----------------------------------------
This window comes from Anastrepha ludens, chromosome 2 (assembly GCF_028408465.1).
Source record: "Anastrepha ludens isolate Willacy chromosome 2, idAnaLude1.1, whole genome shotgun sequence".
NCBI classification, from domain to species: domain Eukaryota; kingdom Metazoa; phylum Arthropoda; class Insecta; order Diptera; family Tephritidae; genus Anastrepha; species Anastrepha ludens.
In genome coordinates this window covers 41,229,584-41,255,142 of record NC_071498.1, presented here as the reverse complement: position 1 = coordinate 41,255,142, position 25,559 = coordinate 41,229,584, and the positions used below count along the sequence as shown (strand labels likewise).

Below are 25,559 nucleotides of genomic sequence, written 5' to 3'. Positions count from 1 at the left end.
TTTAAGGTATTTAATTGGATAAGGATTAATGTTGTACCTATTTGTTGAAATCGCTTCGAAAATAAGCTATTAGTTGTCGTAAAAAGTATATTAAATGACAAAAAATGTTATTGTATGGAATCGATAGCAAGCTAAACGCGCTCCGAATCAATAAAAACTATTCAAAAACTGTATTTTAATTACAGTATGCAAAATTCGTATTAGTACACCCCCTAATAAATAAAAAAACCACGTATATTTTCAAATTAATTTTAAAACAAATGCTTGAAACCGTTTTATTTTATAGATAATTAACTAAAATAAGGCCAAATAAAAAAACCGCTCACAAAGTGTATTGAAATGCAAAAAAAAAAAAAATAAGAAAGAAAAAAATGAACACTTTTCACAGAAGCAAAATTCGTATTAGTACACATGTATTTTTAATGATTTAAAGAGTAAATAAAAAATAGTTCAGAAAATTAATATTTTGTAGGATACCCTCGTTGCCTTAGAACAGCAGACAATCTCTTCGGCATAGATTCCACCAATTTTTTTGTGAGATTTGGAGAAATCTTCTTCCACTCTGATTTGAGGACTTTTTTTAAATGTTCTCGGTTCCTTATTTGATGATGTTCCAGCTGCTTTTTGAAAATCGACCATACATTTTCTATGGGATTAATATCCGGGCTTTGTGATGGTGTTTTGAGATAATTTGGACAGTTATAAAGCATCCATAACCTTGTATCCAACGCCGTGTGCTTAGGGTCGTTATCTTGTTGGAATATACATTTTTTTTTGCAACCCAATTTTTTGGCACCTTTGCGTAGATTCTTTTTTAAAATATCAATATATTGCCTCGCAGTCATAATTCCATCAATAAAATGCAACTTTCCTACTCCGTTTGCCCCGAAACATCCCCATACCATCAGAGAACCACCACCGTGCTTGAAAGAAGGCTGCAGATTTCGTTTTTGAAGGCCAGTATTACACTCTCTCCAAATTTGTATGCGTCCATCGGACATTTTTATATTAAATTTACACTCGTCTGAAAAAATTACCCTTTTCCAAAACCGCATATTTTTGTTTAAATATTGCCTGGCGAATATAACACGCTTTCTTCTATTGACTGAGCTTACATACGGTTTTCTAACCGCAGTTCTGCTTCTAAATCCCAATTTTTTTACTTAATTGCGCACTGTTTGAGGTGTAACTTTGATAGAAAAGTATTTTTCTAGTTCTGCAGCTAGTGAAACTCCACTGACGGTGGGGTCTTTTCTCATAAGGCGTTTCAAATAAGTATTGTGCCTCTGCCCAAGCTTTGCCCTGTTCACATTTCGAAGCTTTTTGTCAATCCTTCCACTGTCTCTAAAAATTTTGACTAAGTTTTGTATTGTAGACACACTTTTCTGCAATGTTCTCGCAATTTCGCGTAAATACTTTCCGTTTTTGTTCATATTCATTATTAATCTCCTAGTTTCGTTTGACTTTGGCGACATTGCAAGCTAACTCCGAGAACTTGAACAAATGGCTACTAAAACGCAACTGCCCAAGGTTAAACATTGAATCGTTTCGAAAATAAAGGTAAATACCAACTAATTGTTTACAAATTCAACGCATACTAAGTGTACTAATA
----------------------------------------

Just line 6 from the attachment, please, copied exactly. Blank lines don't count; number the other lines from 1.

TTTAAGGTATTTAATTGGATAAGGATTAATGTTGTACCTATTTGTTGAAATCGCTTCGAAAATAAGCTATTAGTTGTCGTAAAAAGTATATTAAATGACAAAAAATGTTATTGTATGGAATCGATAGCAAGCTAAACGCGCTCCGAATCAATAAAAACTATTCAAAAACTGTATTTTAATTACAGTATGCAAAATTCGTATTAGTACACCCCCTAATAAATAAAAAAACCACGTATATTTTCAAATTAATTTTAAAACAAATGCTTGAAACCGTTTTATTTTATAGATAATTAACTAAAATAAGGCCAAATAAAAAAACCGCTCACAAAGTGTATTGAAATGCAAAAAAAAAAAAAATAAGAAAGAAAAAAATGAACACTTTTCACAGAAGCAAAATTCGTATTAGTACACATGTATTTTTAATGATTTAAAGAGTAAATAAAAAATAGTTCAGAAAATTAATATTTTGTAGGATACCCTCGTTGCCTTAGAACAGCAGACAATCTCTTCGGCATAGATTCCACCAATTTTTTTGTGAGATTTGGAGAAATCTTCTTCCACTCTGATTTGAGGACTTTTTTTAAATGTTCTCGGTTCCTTATTTGATGATGTTCCAGCTGCTTTTTGAAAATCGACCATACATTTTCTATGGGATTAATATCCGGGCTTTGTGATGGTGTTTTGAGATAATTTGGACAGTTATAAAGCATCCATAACCTTGTATCCAACGCCGTGTGCTTAGGGTCGTTATCTTGTTGGAATATACATTTTTTTTTGCAACCCAATTTTTTGGCACCTTTGCGTAGATTCTTTTTTAAAATATCAATATATTGCCTCGCAGTCATAATTCCATCAATAAAATGCAACTTTCCTACTCCGTTTGCCCCGAAACATCCCCATACCATCAGAGAACCACCACCGTGCTTGAAAGAAGGCTGCAGATTTCGTTTTTGAAGGCCAGTATTACACTCTCTCCAAATTTGTATGCGTCCATCGGACATTTTTATATTAAATTTACACTCGTCTGAAAAAATTACCCTTTTCCAAAACCGCATATTTTTGTTTAAATATTGCCTGGCGAATATAACACGCTTTCTTCTATTGACTGAGCTTACATACGGTTTTCTAACCGCAGTTCTGCTTCTAAATCCCAATTTTTTTACTTAATTGCGCACTGTTTGAGGTGTAACTTTGATAGAAAAGTATTTTTCTAGTTCTGCAGCTAGTGAAACTCCACTGACGGTGGGGTCTTTTCTCATAAGGCGTTTCAAATAAGTATTGTGCCTCTGCCCAAGCTTTGCCCTGTTCACATTTCGAAGCTTTTTGTCAATCCTTCCACTGTCTCTAAAAATTTTGACTAAGTTTTGTATTGTAGACACACTTTTCTGCAATGTTCTCGCAATTTCGCGTAAATACTTTCCGTTTTTGTTCATATTCATTATTAATCTCCTAGTTTCGTTTGACTTTGGCGACATTGCAAGCTAACTCCGAGAACTTGAACAAATGGCTACTAAAACGCAACTGCCCAAGGTTAAACATTGAATCGTTTCGAAAATAAAGGTAAATACCAACTAATTGTTTACAAATTCAACGCATACTAAGTGTACTAATA